Why Children Could All Benefit From A Little Namaste

By: Kylie Smillie

By now, most of us are all well-versed in the benefits of yoga for adults, but did you know that children could also benefit from a little Namaste time of their own?! According to yogi experts, practicing yoga with your little ones can help improve things like sleep (which is precious to all you parents out there), as well as help relieve constipation, colic, and gas.

Aside from the obvious physical benefits of enhanced flexibility and strength, becoming a child yogi has also been shown to facilitate mental benefits. Anyone who has taken a yoga class knows the importance of inner focus with particular attention on linking breathing to movement. When we encourage children to follow our lead and flow through some Asanas (that’s yoga poses to you and me!), we are providing them with a chance to hone in on their ability to concentrate and focus on the task at hand… a skill that many argue translates to improved focus and academic achievement at school.

As the importance of mental health and ‘self-care’ becomes more prevalent in today’s society, teaching children mindfulness has become a very popular topic. Unlike adults, who are well versed in how to adapt to stress (albeit some more than others), children are still learning how to handle stress and manage their emotions. Yogis say that perhaps the most important benefit of practicing yoga with our mini-me, is the relief of stress and anxiety, as well as relaxation (which hopefully aids the ever elusive sleep!) that it provides.

So with all that in mind, try and channel your inner guru and give yoga a go with your little ones to aid their development and provide you with the chance to get on your mat and feel the benefits! If you are tech savvy and well versed in the world of Zoom or FaceTime, why not make it a social activity by arranging a yoga session for your child and their friends (provided you have a willing adult to lead the chaos)?! Of course, you could always schedule a virtual session with one of our nannies and give yourself a much needed break!

Check out this instructional yoga video below that I’ve created to help guide you!

Don’t feel like you need to be a yoga instructor to follow along with the video above. If you have been practicing yourself and feel comfortable flowing through some sequences that you could easily adapt for children, then you are more than equipped. Children respond well to mirroring their adult counterparts and for younger ones often transitioning into an inversion posture such as Downward Dog can be made into a game of peekaboo looking at them upside down! Just keep in mind that some Asanas (poses) like Downward-Facing Dog will not be possible for baby until at least 6-10 months old due to the strength required to support themselves. Check out these 6 easy poses for kids to do! Try and keep sessions short, lets face it attention spans are not their biggest strength in the early years. Another way to make it fun and more engaging is to consider changing the names of poses to animals or something your mini-me has a particular interest in (Harry Potter themed yoga anyone?!)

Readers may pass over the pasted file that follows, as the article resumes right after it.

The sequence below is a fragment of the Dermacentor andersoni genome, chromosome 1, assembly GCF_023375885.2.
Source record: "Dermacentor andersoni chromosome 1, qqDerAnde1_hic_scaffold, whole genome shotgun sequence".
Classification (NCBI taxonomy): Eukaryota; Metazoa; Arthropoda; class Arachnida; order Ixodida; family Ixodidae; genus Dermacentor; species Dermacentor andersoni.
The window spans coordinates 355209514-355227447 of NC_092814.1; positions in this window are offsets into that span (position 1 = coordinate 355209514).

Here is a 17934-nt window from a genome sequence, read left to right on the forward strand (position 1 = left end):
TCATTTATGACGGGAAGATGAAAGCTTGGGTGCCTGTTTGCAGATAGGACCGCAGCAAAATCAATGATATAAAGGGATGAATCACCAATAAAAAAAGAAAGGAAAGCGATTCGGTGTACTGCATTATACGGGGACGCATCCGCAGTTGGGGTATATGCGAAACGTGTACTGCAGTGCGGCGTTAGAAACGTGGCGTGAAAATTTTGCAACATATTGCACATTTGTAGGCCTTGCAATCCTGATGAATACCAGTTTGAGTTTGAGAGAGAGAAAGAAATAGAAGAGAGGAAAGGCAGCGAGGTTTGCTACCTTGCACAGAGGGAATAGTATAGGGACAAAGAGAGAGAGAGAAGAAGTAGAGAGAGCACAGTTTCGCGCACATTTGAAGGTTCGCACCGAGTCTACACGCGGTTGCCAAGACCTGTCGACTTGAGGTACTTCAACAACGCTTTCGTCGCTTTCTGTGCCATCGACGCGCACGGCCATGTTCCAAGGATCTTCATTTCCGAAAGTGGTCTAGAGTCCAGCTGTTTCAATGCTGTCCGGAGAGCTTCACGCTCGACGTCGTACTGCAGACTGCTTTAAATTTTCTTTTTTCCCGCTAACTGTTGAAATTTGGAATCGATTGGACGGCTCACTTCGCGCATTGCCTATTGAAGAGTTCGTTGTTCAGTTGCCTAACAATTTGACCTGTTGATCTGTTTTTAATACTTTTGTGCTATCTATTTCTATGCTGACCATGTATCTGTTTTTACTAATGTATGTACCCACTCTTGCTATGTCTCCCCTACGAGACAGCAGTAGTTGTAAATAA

Yoga is a fun activity that does not have to be competitive between children and in our current quarantine world, providing social interaction between children as well as a distraction for other parents to enjoy some ‘me time’ is bound to score you serious brownie points! Just make sure to trade off the responsible adult part so you also get some ever-important time to yourself!

About our Guest Blogger:

Kylie Smillie is a qualified Physical Therapist originally from the UK who now resides in Tucson, AZ. She has been practicing for the last 5 years working predominantly in the rehabilitation setting. Kylie has a particular interest in pediatrics and child development and has worked for nanny agencies in both Canada and America, as well as spending 2 winters in Whistler, BC teaching 3-5 year olds how to ski. When not working you will find Kylie outdoors enjoying nature or in the gym completing her next Crossfit workout. Her goals for this year are to compete in her first triathlon and to attend the annual APTA Pediatrics conference for the first time.
Share this:
Call Now